The 2018 Mercedes-Benz S-Class.
The 2018 Mercedes-Benz S-Class. DaimlerAG - Global Communications Mercedes-Benz Cars Global photos by Daniel Maurer on behalf of Dai

First drive: 2018 Mercedes-Benz S-Class

THE S-Class will soon accelerate to resume its usual place at the head of the Mercedes-Benz pack. The big sedan has spent long enough staring up the tailpipes of the E-Class sibling.

For the past 12 months, the smaller and less costly E-Class has been the company's most technically advanced car. It will hold the mantle in Australia until December, when the improved S-Class arrives.

With its midlife upgrade, the flagship launched in late 2013 will surge ahead with even more advanced driver-assist tech and engines.

The coming S-Class is equipped with what Mercedes-Benz insiders call version 4.5 of its driver-aid tech, compared to the E-Class's version 4.0. Assistance tech boss Jochen Haab says the upgrade means the S-Class's set-up is among the most advanced in the world.

The new Mercedes-Benz S-Class due in Australia late this year.
The new Mercedes-Benz S-Class due in Australia late this year. DaimlerAG - Global Communications Mercedes-Benz Cars Global photos by Daniel Maurer on behalf of Dai

Haab says the update should make S-Class owners more relaxed on the road to the self-driving, or autonomous, car. "The changes are not on the safety side. The safety is the same. They're not on the technical side. They have the same sensors. It is on the comfort towards autonomous driving side,” he says.

"We improved the driving assistance features, mainly what was formerly known as Drive Pilot. Now it's called Active Distance Assist Distronic with Active Steering Assist.”

The lousy name, Haab jokes, is not the fault of the engineers working on the technology.

The new Mercedes-Benz S-Class due in Australia late this year.
The new Mercedes-Benz S-Class due in Australia late this year. DaimlerAG - Global Communications Mercedes-Benz Cars Global photos by Daniel Maurer on behalf of Dai

It's a longwinded title for what is very advanced active cruise control. The v4.5 upgrade gets access to even more data stored in satnav maps - the v4.0 E-Class can read speed limits but the new S-Class also knows to slow for curves, roundabouts and intersections.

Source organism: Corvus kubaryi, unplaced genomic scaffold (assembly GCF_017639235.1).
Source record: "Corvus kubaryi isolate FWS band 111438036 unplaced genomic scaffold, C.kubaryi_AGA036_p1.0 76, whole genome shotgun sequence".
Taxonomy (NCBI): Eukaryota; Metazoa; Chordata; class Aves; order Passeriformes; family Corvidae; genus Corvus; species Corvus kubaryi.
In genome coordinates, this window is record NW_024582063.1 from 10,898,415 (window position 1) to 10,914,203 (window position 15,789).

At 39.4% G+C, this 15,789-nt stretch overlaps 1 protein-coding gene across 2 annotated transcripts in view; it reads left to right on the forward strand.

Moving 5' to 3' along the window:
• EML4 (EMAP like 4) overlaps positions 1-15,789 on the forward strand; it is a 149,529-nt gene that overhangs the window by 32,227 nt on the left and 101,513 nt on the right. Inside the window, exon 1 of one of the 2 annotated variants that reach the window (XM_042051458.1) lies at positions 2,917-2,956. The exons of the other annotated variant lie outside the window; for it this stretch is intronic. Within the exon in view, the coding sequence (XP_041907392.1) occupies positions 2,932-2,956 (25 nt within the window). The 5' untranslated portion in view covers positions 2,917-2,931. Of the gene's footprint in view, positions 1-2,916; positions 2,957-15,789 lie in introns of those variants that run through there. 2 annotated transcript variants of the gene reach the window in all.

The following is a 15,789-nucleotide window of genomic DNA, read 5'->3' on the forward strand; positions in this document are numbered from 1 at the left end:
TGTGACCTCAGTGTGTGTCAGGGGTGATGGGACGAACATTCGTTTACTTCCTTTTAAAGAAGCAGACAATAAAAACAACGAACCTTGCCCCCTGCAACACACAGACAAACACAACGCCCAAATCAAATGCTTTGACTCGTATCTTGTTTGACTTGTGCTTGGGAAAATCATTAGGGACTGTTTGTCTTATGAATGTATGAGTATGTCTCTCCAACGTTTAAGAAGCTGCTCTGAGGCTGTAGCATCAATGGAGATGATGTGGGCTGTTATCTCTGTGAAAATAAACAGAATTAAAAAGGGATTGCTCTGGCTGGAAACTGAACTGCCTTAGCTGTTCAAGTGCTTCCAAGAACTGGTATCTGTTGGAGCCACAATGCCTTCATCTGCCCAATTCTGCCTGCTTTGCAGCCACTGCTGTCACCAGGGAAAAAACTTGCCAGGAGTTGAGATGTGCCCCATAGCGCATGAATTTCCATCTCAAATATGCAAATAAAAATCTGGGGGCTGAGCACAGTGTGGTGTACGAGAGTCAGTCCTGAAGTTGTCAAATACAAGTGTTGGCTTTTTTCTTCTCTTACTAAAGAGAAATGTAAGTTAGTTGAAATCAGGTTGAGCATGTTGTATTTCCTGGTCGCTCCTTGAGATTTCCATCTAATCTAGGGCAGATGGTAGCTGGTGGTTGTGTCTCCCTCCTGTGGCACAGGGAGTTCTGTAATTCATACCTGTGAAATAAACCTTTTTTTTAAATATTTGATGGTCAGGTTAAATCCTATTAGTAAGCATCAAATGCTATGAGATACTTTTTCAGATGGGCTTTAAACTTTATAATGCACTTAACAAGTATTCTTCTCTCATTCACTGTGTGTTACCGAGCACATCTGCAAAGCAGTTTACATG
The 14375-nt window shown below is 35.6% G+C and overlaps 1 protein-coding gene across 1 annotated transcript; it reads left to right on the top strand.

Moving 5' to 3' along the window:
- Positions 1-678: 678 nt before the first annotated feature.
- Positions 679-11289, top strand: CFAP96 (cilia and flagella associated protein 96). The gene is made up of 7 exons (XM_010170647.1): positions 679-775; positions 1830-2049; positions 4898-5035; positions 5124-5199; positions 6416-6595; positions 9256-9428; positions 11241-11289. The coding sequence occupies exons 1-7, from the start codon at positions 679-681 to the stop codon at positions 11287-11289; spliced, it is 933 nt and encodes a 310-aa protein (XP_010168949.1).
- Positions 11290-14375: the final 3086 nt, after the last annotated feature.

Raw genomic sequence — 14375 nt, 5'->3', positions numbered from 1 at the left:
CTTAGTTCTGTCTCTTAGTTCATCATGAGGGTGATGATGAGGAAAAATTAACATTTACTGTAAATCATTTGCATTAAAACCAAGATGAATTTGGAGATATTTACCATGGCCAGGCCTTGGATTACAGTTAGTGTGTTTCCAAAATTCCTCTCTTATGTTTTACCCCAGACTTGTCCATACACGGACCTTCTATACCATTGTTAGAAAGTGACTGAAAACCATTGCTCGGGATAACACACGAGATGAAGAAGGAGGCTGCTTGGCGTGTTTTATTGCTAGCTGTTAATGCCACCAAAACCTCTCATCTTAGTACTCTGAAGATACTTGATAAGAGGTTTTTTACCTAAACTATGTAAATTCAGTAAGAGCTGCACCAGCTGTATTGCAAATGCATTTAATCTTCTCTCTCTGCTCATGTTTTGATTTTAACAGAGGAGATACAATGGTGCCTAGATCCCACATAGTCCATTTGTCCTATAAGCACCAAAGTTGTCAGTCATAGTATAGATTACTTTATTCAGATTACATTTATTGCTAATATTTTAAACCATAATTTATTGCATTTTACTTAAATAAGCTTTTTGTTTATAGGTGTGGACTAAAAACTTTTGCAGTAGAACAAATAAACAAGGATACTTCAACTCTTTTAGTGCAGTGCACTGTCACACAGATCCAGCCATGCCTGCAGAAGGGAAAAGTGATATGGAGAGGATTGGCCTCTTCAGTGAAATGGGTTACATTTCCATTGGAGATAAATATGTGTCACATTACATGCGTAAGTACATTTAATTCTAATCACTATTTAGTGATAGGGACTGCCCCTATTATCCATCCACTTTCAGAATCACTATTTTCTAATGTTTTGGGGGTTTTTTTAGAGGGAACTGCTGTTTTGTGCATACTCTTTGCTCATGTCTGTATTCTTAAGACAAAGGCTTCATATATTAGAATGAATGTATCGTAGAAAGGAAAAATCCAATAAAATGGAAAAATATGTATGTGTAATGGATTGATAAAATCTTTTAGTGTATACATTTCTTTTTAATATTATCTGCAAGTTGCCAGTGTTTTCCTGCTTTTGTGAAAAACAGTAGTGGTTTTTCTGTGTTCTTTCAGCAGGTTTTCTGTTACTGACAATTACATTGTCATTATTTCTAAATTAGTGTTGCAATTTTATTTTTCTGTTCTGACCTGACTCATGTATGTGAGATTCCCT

"It's as if you have a virtual driver in front of you who knows the area,” Haab says. "And you can even choose if he's driving sporty or comfortably or economically.”

Different driving modes vary the way the S-Class (almost) drives itself when the active cruise control is working. The Benz will decelerate more for tight corners in Eco and Comfort modes than in Sport, for example.

The new Mercedes-Benz S-Class due in Australia late this year.
The new Mercedes-Benz S-Class due in Australia late this year. DaimlerAG - Global Communications Mercedes-Benz Cars Global photos by Daniel Maurer on behalf of Dai

On the beautifully marked roads of Switzerland and Germany, where the company introduced the updated limo to international media, the tech was very impressive. It was possible to drive for long distances - 20km to 30km - without touching accelerator or brake on a route with plenty of roundabouts, intersections, curves and speed-limit changes.

Hugely impressive but not quite flawless, the S-Class sometimes reduced speed despite the limit not changing but not once did it fail to observe a lower speed limit.

This technology will come to Australia. Haab believes it will be enabled soon after the updated S-Class arrives though some Mercedes-Benz Australia officials expect it to be available on the first examples to sell here.

Inside the 2017 Mercedes-Benz S-Class.
Inside the 2017 Mercedes-Benz S-Class. Daimler AGGlobal Communications Mercedes BAndreas Lindlahr photo

A new family of in-line six-cylinder engines also debuts in the S-Class, in place of the V6s favoured for the past 20 years or so.

The 3.0-litre turbo diesels that power the 350d and 400d are smooth, quiet and strong but are overshadowed by the more powerful - and more interesting - 3.0-litre turbos in the S450 and S500, the latter with 48-volt primary electrics and a starter-generator between the engine and the nine-speed automatic.

This turns the car into a mild hybrid but Mercedes doesn't only use the high voltage to add an electrical kick to performance and efficiency. The lithium-ion battery also powers one of the two turbochargers, almost eliminating lag and making the big sedan feel sharply responsive from rest.

The 2018 Mercedes-Benz S-Class.
The 2018 Mercedes-Benz S-Class. DaimlerAG - Global Communications Mercedes-Benz Cars Global photos by Daniel Maurer on behalf of Dai

Mercedes engineers say 48V tech will appear increasingly on the six-cylinders, as the search continues for ever lower fuel consumption.

The 48V-equipped S500 will arrive a little later than the stablemates. The initial models will be the diesels, the S450, S560 (its V8 with fuel-saving cylinder deactivation), the S63 with an AMG V8 and the super-expensive S650 Maybach with a V12.

Expect prices to change little over the current line-up, so the extensive range will start about $200,000 and top out at $500,000.

As Mercedes marches ahead with tech, some aspects of the S-Class aren't keeping up. The interior is little changed and some of the interior trim options still imitate the feel of a pretentious brothel ... of the 1970s.


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